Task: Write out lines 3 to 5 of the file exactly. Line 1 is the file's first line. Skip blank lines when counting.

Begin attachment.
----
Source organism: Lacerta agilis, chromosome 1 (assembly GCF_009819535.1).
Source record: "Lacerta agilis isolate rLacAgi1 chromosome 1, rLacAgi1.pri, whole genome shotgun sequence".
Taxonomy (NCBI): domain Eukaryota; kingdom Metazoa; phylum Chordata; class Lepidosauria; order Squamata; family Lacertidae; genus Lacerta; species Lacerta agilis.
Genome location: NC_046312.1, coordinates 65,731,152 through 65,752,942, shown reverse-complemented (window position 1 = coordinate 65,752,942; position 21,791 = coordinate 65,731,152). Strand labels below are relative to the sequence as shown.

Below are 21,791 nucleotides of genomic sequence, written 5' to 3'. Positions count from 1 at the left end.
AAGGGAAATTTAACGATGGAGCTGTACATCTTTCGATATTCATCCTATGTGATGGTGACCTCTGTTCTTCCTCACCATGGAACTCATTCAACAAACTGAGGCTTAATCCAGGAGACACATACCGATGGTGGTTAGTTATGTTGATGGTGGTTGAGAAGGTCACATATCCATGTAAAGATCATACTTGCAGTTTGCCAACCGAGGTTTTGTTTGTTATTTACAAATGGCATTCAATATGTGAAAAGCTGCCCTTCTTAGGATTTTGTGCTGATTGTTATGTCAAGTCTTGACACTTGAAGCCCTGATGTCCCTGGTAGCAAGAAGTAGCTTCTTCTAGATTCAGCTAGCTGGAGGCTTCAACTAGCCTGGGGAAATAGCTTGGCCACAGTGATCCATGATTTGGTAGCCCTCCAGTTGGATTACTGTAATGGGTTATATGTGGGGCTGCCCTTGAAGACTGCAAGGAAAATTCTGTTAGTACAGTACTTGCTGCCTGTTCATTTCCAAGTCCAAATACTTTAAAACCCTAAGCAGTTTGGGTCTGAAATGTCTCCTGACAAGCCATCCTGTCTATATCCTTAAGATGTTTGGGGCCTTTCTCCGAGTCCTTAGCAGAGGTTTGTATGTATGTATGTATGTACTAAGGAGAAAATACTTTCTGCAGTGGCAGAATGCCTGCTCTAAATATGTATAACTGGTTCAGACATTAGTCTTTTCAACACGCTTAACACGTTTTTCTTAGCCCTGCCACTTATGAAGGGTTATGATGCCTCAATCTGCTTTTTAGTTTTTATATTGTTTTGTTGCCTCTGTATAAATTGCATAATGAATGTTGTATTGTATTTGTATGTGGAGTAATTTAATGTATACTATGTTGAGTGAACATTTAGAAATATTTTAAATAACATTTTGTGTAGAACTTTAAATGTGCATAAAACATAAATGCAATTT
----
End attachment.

Taxonomy (NCBI): domain Eukaryota; kingdom Metazoa; phylum Chordata; class Lepidosauria; order Squamata; family Lacertidae; genus Lacerta; species Lacerta agilis.
Genome location: NC_046312.1, coordinates 65,731,152 through 65,752,942, shown reverse-complemented (window position 1 = coordinate 65,752,942; position 21,791 = coordinate 65,731,152). Strand labels below are relative to the sequence as shown.

Below are 21,791 nucleotides of genomic sequence, written 5' to 3'. Positions count from 1 at the left end.